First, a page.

ROLLS-ROYCE PHANTOM; BIG AND BOLD, BUT BEAUTIFUL?
I remember that the howls of outrage which greeted this car when it was first unveiled were especially strident in this area where a lot of people at Crewe were still smarting from the then recent divorce between Rolls-Royce and Bentley.
Dismissive cries of `It looks like Lady Penelope's car' were widespread and at an emotional level one understood the sense of anger and almost betrayal that a much-loved marque was apparently in danger of being badly damaged by its new owners who didn't appreciate that Rolls-Royces had to be elegant and graceful.
And yet when we listened to those new owners, BMW, explaining it had deliberately given the Phantom its extraordinary styling to draw a line between it and all the previous cars built at Crewe and to emphasise that Rolls-Royce was entering a new chapter in its history, then suddenly the car began to make sense.
More than that though, BMW wanted the Phantom to be exciting, to be modern and dare one say it, to recapture the mantle of the Best Car in the World which Rolls-Royce used to proclaim for its cars but which hasn't been true since the Silver Ghost of the 1920s.
I was one of those prepared to stick my head above the parapet and declare that I liked its looks and having been a passenger in one, was unstinting in my praise of its as a piece of engineering too. Last week I experienced the Phantom from behind the steering wheel and can only say my appreciation of this remarkable machine has deepened, not diminished, as a result.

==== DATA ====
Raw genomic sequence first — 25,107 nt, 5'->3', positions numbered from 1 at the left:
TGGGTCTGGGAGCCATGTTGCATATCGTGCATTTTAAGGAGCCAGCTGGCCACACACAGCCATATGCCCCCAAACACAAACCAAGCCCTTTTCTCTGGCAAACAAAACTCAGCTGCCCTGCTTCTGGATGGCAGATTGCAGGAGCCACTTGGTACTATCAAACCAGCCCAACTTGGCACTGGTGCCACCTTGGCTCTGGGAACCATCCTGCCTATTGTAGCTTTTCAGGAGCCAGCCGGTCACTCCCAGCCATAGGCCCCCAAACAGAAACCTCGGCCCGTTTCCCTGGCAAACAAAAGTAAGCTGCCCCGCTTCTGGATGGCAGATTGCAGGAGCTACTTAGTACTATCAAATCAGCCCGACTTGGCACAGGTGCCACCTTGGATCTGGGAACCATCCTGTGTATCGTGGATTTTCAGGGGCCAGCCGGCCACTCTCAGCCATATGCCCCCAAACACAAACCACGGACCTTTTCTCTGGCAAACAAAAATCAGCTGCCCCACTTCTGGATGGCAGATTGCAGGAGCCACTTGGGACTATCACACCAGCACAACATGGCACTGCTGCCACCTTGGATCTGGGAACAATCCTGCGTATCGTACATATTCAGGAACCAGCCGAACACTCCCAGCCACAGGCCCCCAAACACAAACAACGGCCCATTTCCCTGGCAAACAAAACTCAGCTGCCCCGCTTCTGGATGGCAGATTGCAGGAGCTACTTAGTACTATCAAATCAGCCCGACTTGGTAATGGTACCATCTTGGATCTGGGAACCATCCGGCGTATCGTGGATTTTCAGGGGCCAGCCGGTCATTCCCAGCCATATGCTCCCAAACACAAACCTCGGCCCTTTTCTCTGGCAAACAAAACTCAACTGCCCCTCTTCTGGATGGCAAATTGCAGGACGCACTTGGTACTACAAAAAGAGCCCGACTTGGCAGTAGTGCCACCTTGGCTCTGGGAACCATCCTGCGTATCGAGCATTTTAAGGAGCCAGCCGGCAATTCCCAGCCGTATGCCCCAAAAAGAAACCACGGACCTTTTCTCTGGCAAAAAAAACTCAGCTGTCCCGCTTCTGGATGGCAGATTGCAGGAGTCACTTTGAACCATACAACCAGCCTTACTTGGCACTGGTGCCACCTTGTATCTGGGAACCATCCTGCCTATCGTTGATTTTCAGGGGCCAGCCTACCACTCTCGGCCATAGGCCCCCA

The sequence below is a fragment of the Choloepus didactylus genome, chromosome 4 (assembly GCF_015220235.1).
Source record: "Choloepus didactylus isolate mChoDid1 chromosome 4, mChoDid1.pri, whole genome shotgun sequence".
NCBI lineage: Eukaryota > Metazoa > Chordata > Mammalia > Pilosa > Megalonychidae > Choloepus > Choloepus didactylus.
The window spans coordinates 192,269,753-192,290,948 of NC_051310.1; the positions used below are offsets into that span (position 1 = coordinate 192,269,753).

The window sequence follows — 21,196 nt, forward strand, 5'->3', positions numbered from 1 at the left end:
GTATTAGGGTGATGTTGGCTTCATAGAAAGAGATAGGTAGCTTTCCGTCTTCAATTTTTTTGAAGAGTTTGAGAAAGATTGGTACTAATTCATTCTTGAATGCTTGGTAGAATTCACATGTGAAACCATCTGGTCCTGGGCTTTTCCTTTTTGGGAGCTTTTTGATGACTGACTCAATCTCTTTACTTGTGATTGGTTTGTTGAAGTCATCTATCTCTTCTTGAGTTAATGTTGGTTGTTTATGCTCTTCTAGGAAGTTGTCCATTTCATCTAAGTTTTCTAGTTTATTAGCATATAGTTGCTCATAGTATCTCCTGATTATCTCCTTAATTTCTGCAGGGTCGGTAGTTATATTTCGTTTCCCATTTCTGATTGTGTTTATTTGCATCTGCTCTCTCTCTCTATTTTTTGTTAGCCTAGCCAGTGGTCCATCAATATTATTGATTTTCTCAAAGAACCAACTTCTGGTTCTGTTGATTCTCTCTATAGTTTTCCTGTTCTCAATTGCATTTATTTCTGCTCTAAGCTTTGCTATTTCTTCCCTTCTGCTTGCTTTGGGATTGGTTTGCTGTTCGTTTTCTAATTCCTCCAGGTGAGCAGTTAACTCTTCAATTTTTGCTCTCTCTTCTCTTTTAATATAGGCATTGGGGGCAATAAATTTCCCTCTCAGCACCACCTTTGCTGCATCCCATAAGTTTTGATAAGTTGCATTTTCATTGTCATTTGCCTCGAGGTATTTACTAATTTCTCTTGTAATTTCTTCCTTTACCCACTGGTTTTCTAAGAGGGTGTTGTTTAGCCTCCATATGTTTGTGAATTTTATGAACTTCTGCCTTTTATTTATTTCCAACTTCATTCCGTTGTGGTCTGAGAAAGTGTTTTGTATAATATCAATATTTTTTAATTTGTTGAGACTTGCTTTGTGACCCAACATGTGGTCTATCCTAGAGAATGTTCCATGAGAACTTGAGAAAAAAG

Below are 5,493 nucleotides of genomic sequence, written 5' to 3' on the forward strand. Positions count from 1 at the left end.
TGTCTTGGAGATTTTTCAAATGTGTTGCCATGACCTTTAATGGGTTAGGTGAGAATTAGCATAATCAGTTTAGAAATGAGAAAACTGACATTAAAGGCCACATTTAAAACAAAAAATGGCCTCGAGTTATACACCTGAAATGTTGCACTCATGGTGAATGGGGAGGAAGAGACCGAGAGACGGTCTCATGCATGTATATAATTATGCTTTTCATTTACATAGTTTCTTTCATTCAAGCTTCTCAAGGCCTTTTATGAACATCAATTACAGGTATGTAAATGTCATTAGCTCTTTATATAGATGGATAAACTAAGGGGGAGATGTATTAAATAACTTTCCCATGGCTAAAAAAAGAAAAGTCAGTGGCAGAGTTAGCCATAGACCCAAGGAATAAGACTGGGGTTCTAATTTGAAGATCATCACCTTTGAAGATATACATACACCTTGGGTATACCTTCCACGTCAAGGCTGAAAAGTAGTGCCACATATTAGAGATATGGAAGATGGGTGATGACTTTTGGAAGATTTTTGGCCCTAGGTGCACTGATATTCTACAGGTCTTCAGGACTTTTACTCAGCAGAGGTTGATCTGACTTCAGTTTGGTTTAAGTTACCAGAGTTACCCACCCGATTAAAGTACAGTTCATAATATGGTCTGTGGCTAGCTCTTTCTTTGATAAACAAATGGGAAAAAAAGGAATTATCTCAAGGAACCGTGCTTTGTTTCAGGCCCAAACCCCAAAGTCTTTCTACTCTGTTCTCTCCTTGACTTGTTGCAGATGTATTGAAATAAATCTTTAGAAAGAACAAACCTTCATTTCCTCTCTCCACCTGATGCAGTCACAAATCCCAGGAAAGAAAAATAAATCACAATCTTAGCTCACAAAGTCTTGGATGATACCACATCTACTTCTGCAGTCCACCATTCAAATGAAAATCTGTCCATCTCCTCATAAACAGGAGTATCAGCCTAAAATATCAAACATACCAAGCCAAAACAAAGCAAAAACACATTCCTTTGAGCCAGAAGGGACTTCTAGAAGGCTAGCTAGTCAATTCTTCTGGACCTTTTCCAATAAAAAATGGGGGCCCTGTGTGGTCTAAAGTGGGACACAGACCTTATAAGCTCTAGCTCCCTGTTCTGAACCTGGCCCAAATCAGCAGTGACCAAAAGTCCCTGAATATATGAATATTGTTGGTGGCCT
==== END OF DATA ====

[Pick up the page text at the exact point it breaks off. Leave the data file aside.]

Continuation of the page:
By any measure it is an impressive creation. The first thing to strike you is its size because the Rolls is just gargantuan. In isolation it seems big but among other traffic it seems to be a scale up on anything else. And yet it has a certain appeal. Looked at in profile you can see the high front/low rear which a previous Rolls-Royce designer, Graham Hull, once described to me as being a characteristic of the marque and supposedly reminiscent of a motorboat powering along as it wafts by you.